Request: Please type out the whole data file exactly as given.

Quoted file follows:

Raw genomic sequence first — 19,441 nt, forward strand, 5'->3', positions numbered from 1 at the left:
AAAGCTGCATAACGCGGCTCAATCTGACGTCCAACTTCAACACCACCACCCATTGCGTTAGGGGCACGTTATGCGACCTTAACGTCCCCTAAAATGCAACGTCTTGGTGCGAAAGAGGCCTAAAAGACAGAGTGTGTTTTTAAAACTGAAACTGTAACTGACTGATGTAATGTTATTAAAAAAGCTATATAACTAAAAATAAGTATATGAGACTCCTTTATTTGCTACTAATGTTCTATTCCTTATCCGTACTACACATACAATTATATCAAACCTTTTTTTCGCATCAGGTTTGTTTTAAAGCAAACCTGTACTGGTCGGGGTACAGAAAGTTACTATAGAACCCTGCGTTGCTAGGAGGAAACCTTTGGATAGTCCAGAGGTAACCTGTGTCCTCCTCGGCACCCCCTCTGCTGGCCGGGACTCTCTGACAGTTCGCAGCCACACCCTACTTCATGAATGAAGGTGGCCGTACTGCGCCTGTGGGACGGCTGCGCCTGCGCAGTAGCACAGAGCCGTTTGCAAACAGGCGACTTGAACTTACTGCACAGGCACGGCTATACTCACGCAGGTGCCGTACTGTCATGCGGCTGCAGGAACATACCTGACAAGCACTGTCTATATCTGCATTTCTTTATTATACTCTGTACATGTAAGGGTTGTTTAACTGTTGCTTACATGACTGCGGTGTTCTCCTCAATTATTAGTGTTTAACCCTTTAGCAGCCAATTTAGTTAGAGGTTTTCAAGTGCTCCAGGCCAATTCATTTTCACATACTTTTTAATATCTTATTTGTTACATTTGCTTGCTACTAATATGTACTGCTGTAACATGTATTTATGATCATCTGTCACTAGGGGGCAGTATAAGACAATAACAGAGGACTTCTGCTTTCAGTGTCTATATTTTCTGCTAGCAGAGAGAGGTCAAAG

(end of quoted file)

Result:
Raw genomic sequence first — 19,441 nt, forward strand, 5'->3', positions numbered from 1 at the left:
AAAGCTGCATAACGCGGCTCAATCTGACGTCCAACTTCAACACCACCACCCATTGCGTTAGGGGCACGTTATGCGACCTTAACGTCCCCTAAAATGCAACGTCTTGGTGCGAAAGAGGCCTAAAAGACAGAGTGTGTTTTTAAAACTGAAACTGTAACTGACTGATGTAATGTTATTAAAAAAGCTATATAACTAAAAATAAGTATATGAGACTCCTTTATTTGCTACTAATGTTCTATTCCTTATCCGTACTACACATACAATTATATCAAACCTTTTTTTCGCATCAGGTTTGTTTTAAAGCAAACCTGTACTGGTCGGGGTACAGAAAGTTACTATAGAACCCTGCGTTGCTAGGAGGAAACCTTTGGATAGTCCAGAGGTAACCTGTGTCCTCCTCGGCACCCCCTCTGCTGGCCGGGACTCTCTGACAGTTCGCAGCCACACCCTACTTCATGAATGAAGGTGGCCGTACTGCGCCTGTGGGACGGCTGCGCCTGCGCAGTAGCACAGAGCCGTTTGCAAACAGGCGACTTGAACTTACTGCACAGGCACGGCTATACTCACGCAGGTGCCGTACTGTCATGCGGCTGCAGGAACATACCTGACAAGCACTGTCTATATCTGCATTTCTTTATTATACTCTGTACATGTAAGGGTTGTTTAACTGTTGCTTACATGACTGCGGTGTTCTCCTCAATTATTAGTGTTTAACCCTTTAGCAGCCAATTTAGTTAGAGGTTTTCAAGTGCTCCAGGCCAATTCATTTTCACATACTTTTTAATATCTTATTTGTTACATTTGCTTGCTACTAATATGTACTGCTGTAACATGTATTTATGATCATCTGTCACTAGGGGGCAGTATAAGACAATAACAGAGGACTTCTGCTTTCAGTGTCTATATTTTCTGCTAGCAGAGAGAGGTCAAAG